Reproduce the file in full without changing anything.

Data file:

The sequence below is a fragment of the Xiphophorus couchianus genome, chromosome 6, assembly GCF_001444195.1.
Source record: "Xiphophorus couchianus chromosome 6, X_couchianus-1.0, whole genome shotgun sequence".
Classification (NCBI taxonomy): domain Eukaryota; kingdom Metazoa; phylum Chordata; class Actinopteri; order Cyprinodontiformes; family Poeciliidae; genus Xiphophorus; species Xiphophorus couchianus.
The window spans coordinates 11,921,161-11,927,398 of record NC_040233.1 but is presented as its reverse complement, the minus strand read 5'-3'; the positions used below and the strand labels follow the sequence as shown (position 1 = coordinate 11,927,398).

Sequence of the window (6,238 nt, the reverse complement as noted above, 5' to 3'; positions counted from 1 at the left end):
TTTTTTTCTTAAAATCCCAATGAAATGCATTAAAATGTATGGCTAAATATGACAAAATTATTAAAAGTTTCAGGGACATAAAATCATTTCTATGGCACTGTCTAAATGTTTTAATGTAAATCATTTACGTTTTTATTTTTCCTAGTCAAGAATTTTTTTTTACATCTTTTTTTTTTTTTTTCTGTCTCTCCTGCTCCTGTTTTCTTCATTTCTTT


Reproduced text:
The sequence below is a fragment of the Xiphophorus couchianus genome, chromosome 6, assembly GCF_001444195.1.
Source record: "Xiphophorus couchianus chromosome 6, X_couchianus-1.0, whole genome shotgun sequence".
Classification (NCBI taxonomy): domain Eukaryota; kingdom Metazoa; phylum Chordata; class Actinopteri; order Cyprinodontiformes; family Poeciliidae; genus Xiphophorus; species Xiphophorus couchianus.
The window spans coordinates 11,921,161-11,927,398 of record NC_040233.1 but is presented as its reverse complement, the minus strand read 5'-3'; the positions used below and the strand labels follow the sequence as shown (position 1 = coordinate 11,927,398).

Sequence of the window (6,238 nt, the reverse complement as noted above, 5' to 3'; positions counted from 1 at the left end):
TTTTTTTCTTAAAATCCCAATGAAATGCATTAAAATGTATGGCTAAATATGACAAAATTATTAAAAGTTTCAGGGACATAAAATCATTTCTATGGCACTGTCTAAATGTTTTAATGTAAATCATTTACGTTTTTATTTTTCCTAGTCAAGAATTTTTTTTTACATCTTTTTTTTTTTTTTTCTGTCTCTCCTGCTCCTGTTTTCTTCATTTCTTT